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I'm in a 4E dnd game, built from lvl1, and we're lvl6 now. My build is a fighter/ranger polearm fighter, kind of a striker/defender build, combining the whole polearm proning with high damage attacks, using either when needed.

Anyway, I was looking at Polearm Gamble at lvl11, and wondering what to take next. I saw Repel charge, and I was curious if having Polearm Gamble negated the need for Repel Charge. There's a million articles on forced movement and Polearm Gamble, but nothing about Repel Charge.

If anyone is interested in my build, I think it will work pretty well and I've tried to make it different enough to not be cookie cutter.

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up vote 6 down vote accepted

Stick with Polearm Gamble

If you have any kind of forced movement on your OA (and especially if it can trigger Polearm Momentum), then Polearm Gamble is almost strictly better than Repel Charge. Polearm Gamble works when an enemy enters an adjacent square for any reason (except forced movement, and possibly shifts as described in the comments below), while Repel Charge only works if they charge you; not the guy next to you, not someone beyond you, only you.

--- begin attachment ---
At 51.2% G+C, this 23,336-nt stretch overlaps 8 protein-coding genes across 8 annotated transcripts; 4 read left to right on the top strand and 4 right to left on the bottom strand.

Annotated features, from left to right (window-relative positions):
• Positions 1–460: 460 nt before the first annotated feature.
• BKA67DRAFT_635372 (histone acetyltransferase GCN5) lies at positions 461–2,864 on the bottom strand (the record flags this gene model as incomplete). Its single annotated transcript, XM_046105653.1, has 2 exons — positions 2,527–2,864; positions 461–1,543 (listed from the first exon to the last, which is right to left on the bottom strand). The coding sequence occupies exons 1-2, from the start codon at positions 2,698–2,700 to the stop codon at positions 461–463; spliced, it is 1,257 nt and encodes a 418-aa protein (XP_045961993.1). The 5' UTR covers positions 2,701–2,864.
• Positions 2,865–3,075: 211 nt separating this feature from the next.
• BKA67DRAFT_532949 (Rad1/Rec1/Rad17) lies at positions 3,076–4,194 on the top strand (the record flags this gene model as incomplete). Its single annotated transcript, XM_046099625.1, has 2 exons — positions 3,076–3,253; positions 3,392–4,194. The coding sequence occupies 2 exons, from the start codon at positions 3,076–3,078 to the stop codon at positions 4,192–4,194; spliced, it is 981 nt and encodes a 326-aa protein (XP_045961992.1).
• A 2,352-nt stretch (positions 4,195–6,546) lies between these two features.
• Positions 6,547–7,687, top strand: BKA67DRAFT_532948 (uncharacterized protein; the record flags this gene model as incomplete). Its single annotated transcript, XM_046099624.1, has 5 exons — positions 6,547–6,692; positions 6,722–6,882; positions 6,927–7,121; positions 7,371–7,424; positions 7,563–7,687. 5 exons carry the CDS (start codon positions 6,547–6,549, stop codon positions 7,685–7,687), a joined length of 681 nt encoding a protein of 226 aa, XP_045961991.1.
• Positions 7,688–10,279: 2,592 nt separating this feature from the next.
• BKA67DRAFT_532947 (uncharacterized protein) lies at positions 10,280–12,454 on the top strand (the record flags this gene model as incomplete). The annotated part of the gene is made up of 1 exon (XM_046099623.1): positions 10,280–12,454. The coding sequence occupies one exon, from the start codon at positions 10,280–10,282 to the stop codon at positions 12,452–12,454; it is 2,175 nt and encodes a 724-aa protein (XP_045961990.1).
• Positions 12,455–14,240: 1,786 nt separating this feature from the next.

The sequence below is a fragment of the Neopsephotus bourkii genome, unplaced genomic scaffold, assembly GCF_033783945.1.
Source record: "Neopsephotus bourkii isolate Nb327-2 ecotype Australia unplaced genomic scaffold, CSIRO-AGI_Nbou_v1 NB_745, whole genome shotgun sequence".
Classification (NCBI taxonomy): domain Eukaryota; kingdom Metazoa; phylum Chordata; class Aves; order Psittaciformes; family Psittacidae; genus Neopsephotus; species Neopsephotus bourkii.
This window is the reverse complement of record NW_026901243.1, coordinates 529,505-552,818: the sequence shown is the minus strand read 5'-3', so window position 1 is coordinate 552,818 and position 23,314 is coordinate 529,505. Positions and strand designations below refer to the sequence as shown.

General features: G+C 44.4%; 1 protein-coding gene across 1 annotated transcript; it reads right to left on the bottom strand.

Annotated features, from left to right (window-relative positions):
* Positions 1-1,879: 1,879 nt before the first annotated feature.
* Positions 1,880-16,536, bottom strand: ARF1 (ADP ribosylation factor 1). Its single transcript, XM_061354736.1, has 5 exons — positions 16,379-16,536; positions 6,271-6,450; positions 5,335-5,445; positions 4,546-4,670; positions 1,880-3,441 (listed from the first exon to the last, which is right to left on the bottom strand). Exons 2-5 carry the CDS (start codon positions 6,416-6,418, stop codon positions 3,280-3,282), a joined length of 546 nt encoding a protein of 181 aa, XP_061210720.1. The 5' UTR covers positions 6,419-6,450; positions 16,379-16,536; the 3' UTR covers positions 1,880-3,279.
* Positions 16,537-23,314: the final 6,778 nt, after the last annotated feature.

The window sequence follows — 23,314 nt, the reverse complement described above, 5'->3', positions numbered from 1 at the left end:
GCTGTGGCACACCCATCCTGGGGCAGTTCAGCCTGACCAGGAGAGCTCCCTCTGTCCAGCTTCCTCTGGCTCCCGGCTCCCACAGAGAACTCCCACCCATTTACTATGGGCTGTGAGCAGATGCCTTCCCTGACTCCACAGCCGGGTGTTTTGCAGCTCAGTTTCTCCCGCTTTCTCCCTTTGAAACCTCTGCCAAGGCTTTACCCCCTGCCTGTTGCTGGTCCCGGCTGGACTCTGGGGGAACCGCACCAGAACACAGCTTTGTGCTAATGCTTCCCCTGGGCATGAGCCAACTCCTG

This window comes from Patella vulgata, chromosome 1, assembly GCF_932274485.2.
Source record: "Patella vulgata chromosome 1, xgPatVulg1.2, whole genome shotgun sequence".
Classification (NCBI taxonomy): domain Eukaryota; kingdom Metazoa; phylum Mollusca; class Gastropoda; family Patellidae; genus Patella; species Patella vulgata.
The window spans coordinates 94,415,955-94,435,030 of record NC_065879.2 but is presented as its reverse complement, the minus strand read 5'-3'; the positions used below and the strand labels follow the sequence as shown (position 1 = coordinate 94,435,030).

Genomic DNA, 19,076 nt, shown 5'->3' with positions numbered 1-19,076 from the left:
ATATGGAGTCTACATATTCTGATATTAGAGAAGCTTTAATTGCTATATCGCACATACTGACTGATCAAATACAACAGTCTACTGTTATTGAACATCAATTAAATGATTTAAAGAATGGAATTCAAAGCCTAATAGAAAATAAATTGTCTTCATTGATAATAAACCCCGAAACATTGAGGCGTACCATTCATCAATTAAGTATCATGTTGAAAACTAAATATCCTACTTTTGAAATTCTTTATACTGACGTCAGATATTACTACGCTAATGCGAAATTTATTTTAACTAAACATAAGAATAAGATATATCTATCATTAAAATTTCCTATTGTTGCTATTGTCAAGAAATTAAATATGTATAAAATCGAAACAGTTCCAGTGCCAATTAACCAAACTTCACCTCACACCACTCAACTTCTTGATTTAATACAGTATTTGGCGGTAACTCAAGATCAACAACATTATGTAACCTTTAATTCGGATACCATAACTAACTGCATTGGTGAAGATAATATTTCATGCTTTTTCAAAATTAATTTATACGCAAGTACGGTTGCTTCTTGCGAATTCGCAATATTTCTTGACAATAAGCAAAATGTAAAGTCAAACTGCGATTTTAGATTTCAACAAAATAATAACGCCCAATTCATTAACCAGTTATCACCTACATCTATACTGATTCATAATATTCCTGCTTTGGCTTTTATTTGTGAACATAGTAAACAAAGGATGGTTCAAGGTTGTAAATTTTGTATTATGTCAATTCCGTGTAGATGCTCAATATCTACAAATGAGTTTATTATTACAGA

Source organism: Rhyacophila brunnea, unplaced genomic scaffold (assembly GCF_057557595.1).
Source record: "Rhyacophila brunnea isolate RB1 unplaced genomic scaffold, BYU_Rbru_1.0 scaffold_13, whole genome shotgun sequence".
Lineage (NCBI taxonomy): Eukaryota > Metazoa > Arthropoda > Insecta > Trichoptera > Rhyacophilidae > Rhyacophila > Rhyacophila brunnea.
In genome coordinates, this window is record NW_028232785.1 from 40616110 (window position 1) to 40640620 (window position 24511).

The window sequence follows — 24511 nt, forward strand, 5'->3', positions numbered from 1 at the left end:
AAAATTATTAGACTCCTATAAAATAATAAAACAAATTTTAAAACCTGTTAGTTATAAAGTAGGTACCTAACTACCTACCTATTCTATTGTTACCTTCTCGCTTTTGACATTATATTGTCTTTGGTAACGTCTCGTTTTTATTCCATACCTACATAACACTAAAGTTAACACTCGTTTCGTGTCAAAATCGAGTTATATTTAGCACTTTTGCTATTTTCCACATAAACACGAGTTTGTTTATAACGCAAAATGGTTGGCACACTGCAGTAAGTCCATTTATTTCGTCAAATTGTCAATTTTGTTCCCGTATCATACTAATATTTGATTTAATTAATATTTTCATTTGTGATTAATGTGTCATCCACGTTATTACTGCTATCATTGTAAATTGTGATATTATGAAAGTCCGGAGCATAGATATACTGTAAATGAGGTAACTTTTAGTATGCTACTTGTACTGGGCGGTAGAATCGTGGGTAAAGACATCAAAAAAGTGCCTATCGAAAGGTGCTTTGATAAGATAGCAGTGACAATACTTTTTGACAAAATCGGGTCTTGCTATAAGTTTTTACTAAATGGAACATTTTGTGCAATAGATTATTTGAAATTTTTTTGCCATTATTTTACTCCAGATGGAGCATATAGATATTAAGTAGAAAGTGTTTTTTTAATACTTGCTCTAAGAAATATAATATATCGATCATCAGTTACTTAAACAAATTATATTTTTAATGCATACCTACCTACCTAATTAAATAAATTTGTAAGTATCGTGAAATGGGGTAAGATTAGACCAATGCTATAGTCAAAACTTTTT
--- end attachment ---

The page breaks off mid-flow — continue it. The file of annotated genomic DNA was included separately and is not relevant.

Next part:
The sole advantage of Repel Charge is that it doesn't make you grant combat advantage to the enemy, but if your opportunity attack can either push 1 or push 2+ and knock prone (with Polearm Momentum), then you don't care about granting combat advantage because they won't be able to attack you.

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I've seen a reference to Polearm Gamble being errated to not affect shifts. Damned if I can find what they were actually talking about in that errata document though. – Simon Gill Nov 2 '12 at 16:53
It's the part of the errata document that talks about shifting, lower left of page 3. I'd say it's up to the DM whether that applies to Polearm Gamble, though; it just says shifting doesn't provoke OAs, and Polearm Gamble doesn't say enemies provoke an OA when they move next to you, it says you can make an OA against them when they move adjacent to you. A rules lawyer would say that since Polearm Gamble says nothing about provoking OAs that shifts not provoking OAs doesn't exempt them from Polearm Gamble attacks. Take it to a new question if you disagree with that interpretation. – Oblivious Sage Nov 2 '12 at 17:08
I would agree with that wording, since a power or feat bending the rules for specific instances is the basic concept behind their power. Thanks for the replies, much appreciated. – Squirreljester Nov 2 '12 at 19:42

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